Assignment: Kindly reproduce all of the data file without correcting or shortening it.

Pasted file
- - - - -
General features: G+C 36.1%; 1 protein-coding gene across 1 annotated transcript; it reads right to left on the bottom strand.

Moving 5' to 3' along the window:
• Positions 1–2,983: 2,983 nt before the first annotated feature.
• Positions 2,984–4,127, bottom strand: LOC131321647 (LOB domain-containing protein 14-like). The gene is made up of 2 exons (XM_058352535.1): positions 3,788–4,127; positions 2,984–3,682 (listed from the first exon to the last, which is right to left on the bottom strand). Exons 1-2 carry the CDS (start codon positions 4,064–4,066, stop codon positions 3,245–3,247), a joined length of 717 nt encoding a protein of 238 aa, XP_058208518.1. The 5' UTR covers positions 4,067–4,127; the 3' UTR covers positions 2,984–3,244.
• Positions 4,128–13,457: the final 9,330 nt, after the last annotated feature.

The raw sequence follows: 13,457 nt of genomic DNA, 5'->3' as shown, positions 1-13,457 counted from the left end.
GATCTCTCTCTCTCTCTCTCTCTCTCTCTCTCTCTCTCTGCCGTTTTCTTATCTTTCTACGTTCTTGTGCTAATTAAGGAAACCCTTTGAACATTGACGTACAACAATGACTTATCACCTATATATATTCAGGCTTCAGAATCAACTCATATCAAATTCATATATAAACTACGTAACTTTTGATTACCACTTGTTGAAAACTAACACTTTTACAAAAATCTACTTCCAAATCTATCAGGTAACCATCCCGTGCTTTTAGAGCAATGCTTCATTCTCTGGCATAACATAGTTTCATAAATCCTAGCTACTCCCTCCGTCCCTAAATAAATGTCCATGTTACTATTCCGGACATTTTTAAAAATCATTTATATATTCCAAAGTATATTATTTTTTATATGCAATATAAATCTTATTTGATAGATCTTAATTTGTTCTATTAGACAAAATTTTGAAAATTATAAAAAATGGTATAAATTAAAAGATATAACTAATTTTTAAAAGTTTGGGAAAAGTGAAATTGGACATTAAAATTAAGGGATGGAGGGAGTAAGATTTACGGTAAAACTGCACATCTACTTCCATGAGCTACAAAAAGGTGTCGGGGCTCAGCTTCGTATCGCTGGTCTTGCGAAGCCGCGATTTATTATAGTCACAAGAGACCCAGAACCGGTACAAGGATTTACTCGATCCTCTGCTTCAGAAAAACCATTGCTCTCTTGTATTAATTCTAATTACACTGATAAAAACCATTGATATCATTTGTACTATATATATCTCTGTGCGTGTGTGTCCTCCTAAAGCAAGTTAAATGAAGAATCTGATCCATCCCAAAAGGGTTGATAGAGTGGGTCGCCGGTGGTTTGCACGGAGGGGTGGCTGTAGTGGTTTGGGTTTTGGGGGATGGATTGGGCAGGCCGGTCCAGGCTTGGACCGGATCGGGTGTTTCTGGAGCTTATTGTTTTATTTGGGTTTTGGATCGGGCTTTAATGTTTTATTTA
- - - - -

General features: G+C 36.1%; 1 protein-coding gene across 1 annotated transcript; it reads right to left on the bottom strand.

Moving 5' to 3' along the window:
• Positions 1–2,983: 2,983 nt before the first annotated feature.
• Positions 2,984–4,127, bottom strand: LOC131321647 (LOB domain-containing protein 14-like). The gene is made up of 2 exons (XM_058352535.1): positions 3,788–4,127; positions 2,984–3,682 (listed from the first exon to the last, which is right to left on the bottom strand). Exons 1-2 carry the CDS (start codon positions 4,064–4,066, stop codon positions 3,245–3,247), a joined length of 717 nt encoding a protein of 238 aa, XP_058208518.1. The 5' UTR covers positions 4,067–4,127; the 3' UTR covers positions 2,984–3,244.
• Positions 4,128–13,457: the final 9,330 nt, after the last annotated feature.

The raw sequence follows: 13,457 nt of genomic DNA, 5'->3' as shown, positions 1-13,457 counted from the left end.
GATCTCTCTCTCTCTCTCTCTCTCTCTCTCTCTCTCTCTGCCGTTTTCTTATCTTTCTACGTTCTTGTGCTAATTAAGGAAACCCTTTGAACATTGACGTACAACAATGACTTATCACCTATATATATTCAGGCTTCAGAATCAACTCATATCAAATTCATATATAAACTACGTAACTTTTGATTACCACTTGTTGAAAACTAACACTTTTACAAAAATCTACTTCCAAATCTATCAGGTAACCATCCCGTGCTTTTAGAGCAATGCTTCATTCTCTGGCATAACATAGTTTCATAAATCCTAGCTACTCCCTCCGTCCCTAAATAAATGTCCATGTTACTATTCCGGACATTTTTAAAAATCATTTATATATTCCAAAGTATATTATTTTTTATATGCAATATAAATCTTATTTGATAGATCTTAATTTGTTCTATTAGACAAAATTTTGAAAATTATAAAAAATGGTATAAATTAAAAGATATAACTAATTTTTAAAAGTTTGGGAAAAGTGAAATTGGACATTAAAATTAAGGGATGGAGGGAGTAAGATTTACGGTAAAACTGCACATCTACTTCCATGAGCTACAAAAAGGTGTCGGGGCTCAGCTTCGTATCGCTGGTCTTGCGAAGCCGCGATTTATTATAGTCACAAGAGACCCAGAACCGGTACAAGGATTTACTCGATCCTCTGCTTCAGAAAAACCATTGCTCTCTTGTATTAATTCTAATTACACTGATAAAAACCATTGATATCATTTGTACTATATATATCTCTGTGCGTGTGTGTCCTCCTAAAGCAAGTTAAATGAAGAATCTGATCCATCCCAAAAGGGTTGATAGAGTGGGTCGCCGGTGGTTTGCACGGAGGGGTGGCTGTAGTGGTTTGGGTTTTGGGGGATGGATTGGGCAGGCCGGTCCAGGCTTGGACCGGATCGGGTGTTTCTGGAGCTTATTGTTTTATTTGGGTTTTGGATCGGGCTTTAATGTTTTATTTA